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Casting & Stabilization Making your own blanks & stabilizing wood blanks.


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Old 10-01-2017, 02:43 PM   #1 (permalink)
 
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Default Stabilizing Mesquite

I'm new at stabilizing and trying some cross cut mesquite. It's been 12 hours and I'm still getting a fair amount of bubbles. Is this normal? The only other wood I've done was spalted and the bubbles stoped and the wood sank to the bottom. Is this the results I'm going for with all wood?
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Old 10-01-2017, 05:02 PM   #2 (permalink)
 
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I’m not the expert, but what I have read, seen and done is to weigh the wood down to the bottom of the pot. The wood is left in until there are no more bubbles. Only my 2 cents.
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Old 10-01-2017, 06:36 PM   #3 (permalink)
 
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Did you dry it in the oven for a day or two first???

Even with super dry wood, it can take 24-30 hours for fine texture woods like mesquite

(I seldom treat mesquite unless there are punky places like come with roots)
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Old 10-01-2017, 09:12 PM   #4 (permalink)
 
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Thanks for the replies. They are completely submerged and I dried them in the oven for around 26 hours. The last 6 hours had no weight change so I figured it was as dry as I could get it. My hopes are to turn a pen with the end grain showing down the side of the pen. Tried it once without stabilizing and the wood fell apart. I guess I just need to be patient.

Last edited by Cotton; 10-01-2017 at 09:38 PM.
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Old 10-01-2017, 09:46 PM   #5 (permalink)
 
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Cross cut blanks are a challenge. I have best success with shearing cuts and use skew or spindle gouge or Hunter carbide tool in shear cutting mode.

Flat top scrapers laid over and shear cuts riding the bevel can,work but are a tricky to develop the feel with out catching.
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Old 10-02-2017, 03:33 AM   #6 (permalink)
 
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Quote:
Originally Posted by KenV View Post
Cross cut blanks are a challenge. I have best success with shearing cuts and use skew or spindle gouge or Hunter carbide tool in shear cutting mode.

Flat top scrapers laid over and shear cuts riding the bevel can,work but are a tricky to develop the feel with out catching.
Was the wood you cut stablized? Being a newbi I need all them help I can get.
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Old 10-02-2017, 08:35 AM   #7 (permalink)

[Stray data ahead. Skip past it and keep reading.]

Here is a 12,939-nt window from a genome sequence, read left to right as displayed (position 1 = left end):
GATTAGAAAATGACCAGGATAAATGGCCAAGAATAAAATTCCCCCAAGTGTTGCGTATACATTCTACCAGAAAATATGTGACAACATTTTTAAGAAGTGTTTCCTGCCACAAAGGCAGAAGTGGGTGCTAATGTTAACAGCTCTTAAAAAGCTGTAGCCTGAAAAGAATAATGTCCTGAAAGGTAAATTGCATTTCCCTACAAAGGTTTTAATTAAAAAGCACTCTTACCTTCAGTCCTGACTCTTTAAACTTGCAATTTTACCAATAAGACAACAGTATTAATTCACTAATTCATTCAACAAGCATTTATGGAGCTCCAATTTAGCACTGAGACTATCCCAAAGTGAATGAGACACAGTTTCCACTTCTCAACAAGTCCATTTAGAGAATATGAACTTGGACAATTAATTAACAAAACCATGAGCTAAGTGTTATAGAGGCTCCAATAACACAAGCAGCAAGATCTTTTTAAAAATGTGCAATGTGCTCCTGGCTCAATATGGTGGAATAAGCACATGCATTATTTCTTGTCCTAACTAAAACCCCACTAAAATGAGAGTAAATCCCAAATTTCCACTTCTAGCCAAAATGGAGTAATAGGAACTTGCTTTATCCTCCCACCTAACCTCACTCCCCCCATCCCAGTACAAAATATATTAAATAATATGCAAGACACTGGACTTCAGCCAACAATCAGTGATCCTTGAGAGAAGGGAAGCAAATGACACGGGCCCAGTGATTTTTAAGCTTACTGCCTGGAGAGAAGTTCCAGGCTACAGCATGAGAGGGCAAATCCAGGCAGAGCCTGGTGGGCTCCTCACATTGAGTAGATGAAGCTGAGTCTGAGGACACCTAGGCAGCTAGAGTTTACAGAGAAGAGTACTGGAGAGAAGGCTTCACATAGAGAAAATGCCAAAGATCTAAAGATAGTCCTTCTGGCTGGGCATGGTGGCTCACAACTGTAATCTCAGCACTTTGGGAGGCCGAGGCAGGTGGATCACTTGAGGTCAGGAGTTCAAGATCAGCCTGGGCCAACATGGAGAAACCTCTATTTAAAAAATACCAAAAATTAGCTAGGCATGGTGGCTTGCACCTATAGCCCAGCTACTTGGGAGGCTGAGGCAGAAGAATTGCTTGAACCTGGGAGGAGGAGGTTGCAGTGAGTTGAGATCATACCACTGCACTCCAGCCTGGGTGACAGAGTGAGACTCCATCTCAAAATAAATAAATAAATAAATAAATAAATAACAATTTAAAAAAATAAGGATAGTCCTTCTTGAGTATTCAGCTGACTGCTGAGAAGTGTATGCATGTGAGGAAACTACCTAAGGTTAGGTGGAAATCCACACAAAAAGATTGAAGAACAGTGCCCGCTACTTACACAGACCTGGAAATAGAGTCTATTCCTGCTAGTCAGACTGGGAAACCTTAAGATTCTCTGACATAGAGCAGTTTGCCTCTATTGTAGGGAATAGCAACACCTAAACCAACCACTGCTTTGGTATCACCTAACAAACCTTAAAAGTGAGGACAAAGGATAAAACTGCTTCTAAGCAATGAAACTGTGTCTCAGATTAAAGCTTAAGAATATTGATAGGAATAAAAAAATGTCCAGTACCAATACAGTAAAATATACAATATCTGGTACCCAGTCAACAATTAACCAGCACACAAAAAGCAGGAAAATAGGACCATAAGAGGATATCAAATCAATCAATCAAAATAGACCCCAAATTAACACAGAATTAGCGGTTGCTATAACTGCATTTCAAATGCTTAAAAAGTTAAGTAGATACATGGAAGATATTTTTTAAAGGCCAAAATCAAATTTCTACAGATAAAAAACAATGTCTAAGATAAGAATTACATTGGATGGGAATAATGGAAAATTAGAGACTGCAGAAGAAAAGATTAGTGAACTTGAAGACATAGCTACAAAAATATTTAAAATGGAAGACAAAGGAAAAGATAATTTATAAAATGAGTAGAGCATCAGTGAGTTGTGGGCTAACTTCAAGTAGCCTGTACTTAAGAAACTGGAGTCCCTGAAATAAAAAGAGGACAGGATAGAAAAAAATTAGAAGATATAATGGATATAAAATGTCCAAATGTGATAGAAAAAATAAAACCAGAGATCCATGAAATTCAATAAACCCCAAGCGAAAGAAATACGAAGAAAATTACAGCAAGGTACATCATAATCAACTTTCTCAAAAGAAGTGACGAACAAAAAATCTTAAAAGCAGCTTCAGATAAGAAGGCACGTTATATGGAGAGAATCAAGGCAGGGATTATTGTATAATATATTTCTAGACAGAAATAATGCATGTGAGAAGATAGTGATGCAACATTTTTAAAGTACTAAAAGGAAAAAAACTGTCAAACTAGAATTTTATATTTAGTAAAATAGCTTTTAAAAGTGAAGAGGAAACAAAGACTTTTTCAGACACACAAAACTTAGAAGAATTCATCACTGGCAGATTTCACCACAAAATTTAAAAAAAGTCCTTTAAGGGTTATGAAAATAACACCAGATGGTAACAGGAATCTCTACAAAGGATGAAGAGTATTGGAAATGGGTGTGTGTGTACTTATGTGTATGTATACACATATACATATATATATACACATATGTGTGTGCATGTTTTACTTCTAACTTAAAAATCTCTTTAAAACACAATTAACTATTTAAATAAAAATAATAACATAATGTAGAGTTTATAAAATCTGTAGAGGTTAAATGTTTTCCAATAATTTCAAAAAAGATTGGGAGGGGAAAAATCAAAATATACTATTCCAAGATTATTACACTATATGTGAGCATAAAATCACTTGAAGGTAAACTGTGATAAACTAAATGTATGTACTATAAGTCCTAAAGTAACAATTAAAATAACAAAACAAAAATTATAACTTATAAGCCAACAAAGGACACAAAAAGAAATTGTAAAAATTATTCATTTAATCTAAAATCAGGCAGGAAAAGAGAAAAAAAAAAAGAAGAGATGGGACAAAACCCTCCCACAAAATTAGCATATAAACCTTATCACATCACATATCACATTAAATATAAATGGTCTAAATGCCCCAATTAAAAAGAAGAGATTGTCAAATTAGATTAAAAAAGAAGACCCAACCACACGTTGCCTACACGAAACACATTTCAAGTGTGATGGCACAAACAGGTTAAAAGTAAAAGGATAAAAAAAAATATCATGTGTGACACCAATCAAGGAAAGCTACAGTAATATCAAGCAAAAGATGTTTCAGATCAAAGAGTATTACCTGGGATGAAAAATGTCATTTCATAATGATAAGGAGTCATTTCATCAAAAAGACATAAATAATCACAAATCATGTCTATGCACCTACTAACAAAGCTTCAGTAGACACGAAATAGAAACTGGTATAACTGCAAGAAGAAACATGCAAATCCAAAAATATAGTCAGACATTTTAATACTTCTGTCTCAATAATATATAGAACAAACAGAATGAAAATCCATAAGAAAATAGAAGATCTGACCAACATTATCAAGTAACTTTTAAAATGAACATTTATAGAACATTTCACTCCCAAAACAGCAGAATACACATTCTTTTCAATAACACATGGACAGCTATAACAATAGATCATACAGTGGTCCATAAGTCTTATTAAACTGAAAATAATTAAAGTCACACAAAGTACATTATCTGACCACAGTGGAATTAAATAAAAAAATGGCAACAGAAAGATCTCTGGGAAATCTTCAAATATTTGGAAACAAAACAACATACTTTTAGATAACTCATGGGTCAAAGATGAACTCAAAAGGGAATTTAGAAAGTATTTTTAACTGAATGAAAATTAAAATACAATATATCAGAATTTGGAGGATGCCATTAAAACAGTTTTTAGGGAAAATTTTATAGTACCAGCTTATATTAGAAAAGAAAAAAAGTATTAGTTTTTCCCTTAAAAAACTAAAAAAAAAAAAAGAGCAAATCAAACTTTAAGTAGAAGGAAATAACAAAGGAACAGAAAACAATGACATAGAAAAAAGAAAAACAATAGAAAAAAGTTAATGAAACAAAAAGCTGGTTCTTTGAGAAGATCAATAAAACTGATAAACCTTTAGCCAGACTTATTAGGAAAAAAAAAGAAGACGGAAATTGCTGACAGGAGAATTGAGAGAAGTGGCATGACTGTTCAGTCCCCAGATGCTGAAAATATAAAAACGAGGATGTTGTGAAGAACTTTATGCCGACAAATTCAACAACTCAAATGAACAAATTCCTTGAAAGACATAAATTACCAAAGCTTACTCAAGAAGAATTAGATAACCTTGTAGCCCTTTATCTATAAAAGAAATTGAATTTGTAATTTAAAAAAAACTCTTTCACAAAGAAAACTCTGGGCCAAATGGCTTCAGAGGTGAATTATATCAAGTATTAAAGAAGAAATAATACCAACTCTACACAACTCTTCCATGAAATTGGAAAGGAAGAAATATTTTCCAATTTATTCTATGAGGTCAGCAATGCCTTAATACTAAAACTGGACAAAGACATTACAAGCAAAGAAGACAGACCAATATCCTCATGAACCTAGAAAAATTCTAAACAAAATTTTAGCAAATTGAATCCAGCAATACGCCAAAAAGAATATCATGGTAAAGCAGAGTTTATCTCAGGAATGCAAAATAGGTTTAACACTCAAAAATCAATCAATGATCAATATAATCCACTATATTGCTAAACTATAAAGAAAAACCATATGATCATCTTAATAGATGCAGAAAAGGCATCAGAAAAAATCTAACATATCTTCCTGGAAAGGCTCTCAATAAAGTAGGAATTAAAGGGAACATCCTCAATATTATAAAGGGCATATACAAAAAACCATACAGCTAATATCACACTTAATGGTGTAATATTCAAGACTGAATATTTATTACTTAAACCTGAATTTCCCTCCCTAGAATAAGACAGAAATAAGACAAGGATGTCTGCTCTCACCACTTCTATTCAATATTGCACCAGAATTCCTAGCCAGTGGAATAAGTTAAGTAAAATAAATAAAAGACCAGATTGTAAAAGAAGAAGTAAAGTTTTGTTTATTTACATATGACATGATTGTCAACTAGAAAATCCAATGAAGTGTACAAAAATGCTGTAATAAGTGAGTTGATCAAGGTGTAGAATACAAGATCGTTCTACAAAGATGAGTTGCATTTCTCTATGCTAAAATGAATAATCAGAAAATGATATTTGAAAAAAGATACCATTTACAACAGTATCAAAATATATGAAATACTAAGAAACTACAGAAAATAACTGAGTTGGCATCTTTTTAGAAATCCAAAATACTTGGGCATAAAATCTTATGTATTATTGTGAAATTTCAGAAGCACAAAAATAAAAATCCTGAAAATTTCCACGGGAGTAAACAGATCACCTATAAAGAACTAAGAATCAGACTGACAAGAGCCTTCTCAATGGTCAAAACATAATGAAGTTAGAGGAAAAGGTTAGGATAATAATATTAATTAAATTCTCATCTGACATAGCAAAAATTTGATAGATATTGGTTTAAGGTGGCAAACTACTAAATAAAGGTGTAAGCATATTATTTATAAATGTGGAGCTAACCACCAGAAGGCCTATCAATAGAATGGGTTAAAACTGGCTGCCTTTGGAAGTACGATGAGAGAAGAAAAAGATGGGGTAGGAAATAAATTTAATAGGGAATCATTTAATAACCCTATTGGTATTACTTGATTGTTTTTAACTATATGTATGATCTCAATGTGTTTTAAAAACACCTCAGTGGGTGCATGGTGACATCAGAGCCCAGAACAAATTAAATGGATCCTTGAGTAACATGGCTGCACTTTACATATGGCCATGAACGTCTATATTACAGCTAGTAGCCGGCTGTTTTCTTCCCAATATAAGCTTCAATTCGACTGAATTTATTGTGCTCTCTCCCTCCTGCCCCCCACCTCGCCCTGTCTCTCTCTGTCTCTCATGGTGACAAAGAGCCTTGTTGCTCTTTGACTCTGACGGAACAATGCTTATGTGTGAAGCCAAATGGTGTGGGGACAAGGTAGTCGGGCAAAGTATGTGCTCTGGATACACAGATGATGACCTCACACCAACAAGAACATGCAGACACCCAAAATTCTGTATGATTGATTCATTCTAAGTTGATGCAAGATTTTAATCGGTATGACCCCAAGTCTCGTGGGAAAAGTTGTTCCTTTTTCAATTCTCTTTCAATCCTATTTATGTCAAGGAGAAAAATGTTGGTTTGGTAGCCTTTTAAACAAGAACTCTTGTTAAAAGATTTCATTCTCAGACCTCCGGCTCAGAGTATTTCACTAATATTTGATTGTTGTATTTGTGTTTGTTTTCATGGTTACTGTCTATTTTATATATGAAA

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Quote:
Originally Posted by Cotton View Post
Quote:
Originally Posted by KenV View Post
Cross cut blanks are a challenge. I have best success with shearing cuts and use skew or spindle gouge or Hunter carbide tool in shear cutting mode.

Flat top scrapers laid over and shear cuts riding the bevel can,work but are a tricky to develop the feel with out catching.
Was the wood you cut stablized? Being a newbi I need all them help I can get.
I,snowbird in Tucson where mesquite grows and turn a fair bit of it. Pieces of root burl with punky gets cactus juice.

Sharp tools dull fast with mesquite. Cuttings come off hot. Cross cut means you are cutting end grain all the way and any snall cracks want to chip out. I fill flaws with black epoxy and shear cut end grain. Knots often need a small bowl gouge or Hunter style cup carbide.

CA can help with cracks more than cactus juice. Cactus juice does not fill/bind cracks well.
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Old 10-03-2017, 12:31 AM   #8 (permalink)
 
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Thanks Ken, I have 200 acres that's mostly mesquite. Mostly use it for smoking but a few years back I started milling it to make picture frames and such. Turned a few pens long grain and have tried a couple cross grain without success. I'll give what you suggested a shot and see if I can pull it off. Thanks for the help!
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Old 10-03-2017, 06:28 AM   #9 (permalink)
 
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The roots are where the wild grain hides. Get it if you can.
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Old 10-07-2017, 02:32 PM   #10 (permalink)
 
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Didn’t know that about the roots, I’ll have to see if I can dig some up. Is it an part of the root?

I was told if you can find where mistletoe grew that it would give you burl. Hopefully that’s true because I’ve found a tree that the trunk looks like an hourglass from mistletoe.
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